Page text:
Picture the old class: students struggling to decifer the original text, answering mundane questions, and tuning out on a daily basis because this "Shakespeare stuff" was "too hard". Students sat through note-taking in a lecture about the life and language of Shakespeare. Students did a Reader's Theatre in front of the class and that was it. A couple of quizzes and tests later and a final essay and we're done the unit!
Jump to my unit this time with technology infused and we are starting with Shakespeare's Life and Times podcasts. Students are given a topic, and must create a 1 min enhanced podcast with complimentary photos and Elizabethan era music. The podcasts are then posted on the class Shakespeare wiki for download and studying. There will end up being 22 separate podcasts for listening and studying from. I have never done this research style project this way, but so far it's been well received. While researching students were also asked to add to their delicious bookmarks and add our class tag for the unit (LA9Shake). Students are not catching on to Delicious as I would have liked, probably because I don't use it as much as I should. At some point all of the web tools out there reach a saturation point in your life and you're not as open to some things. Delicious is amazing, but I just don't find I have the fortitude to use it.
Taking information from the podcasts, I will use their research to make quizzes for the unit. Once they are handed in tomorrow I will post them on our class Shakespeare wiki. Students will be responsible to upload more information as the unit progresses.
Technology wins again as students use the web to access modern language versions beside the original text, which helps with answering their knowledge and comprehension questions. So should students still answer questions? It many cases, yes, but many teachers live by "chapter questions" for learning which I feel can become a crutch, a safety net, and a distraction from deeper themes that can be explored within literature.
Today we finished the podcasts and watched the first 15 minutes if the 1960's version of Taming of the Shrew. Instead of Twitter we tried Chatzy with a private room and had great success. If I had a choice between Twitter and Chatzy for student backchannel, Chatzy wins hands down. Great control features and the ability to clear the chat room make it an excellent choice for educators. It's immediate and is not plagued by a bloated whale screen! If you're looking for a longer term discussion over a period of classes or really like to have outsiders participate then Twitter is the choice. I noticed today though that students didn't respect each other as much with their comments and tone due to the fact that they knew the chat room was private and password protected. After 5 minutes I stopped the movie, cleared the log and reviewed the backchannel rubric I developed for my Twitter adventure a couple weeks ago.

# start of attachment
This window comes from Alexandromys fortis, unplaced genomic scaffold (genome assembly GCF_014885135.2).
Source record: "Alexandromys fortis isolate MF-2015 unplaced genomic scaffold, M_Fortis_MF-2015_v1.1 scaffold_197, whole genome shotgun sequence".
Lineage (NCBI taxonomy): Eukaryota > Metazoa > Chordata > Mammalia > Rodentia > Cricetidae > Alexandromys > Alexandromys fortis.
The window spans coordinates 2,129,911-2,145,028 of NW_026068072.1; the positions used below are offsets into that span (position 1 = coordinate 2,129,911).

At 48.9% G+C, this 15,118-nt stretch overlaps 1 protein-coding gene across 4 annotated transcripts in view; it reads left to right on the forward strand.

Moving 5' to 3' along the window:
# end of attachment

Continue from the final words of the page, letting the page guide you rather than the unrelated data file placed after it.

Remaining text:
With podcasts finished, I'll be using many of the teaching strategies described in Barrie Bennett's book Beyond Monet. In the next few weeks we'll be creating online mind-maps and concept maps, studying original source documents to learn about attitudes towards women in 16th Century vs. the 21st Century, and using our Kodak Zi6 cameras to record, edit and post modern interpretations of selected scenes in iMovie.
I'm also contemplating the idea of students doing an audio essay instead of a traditional hand written essay. Has anyone done this before? Ideas on how to approach/plan it? How have you used podcasting in your teaching?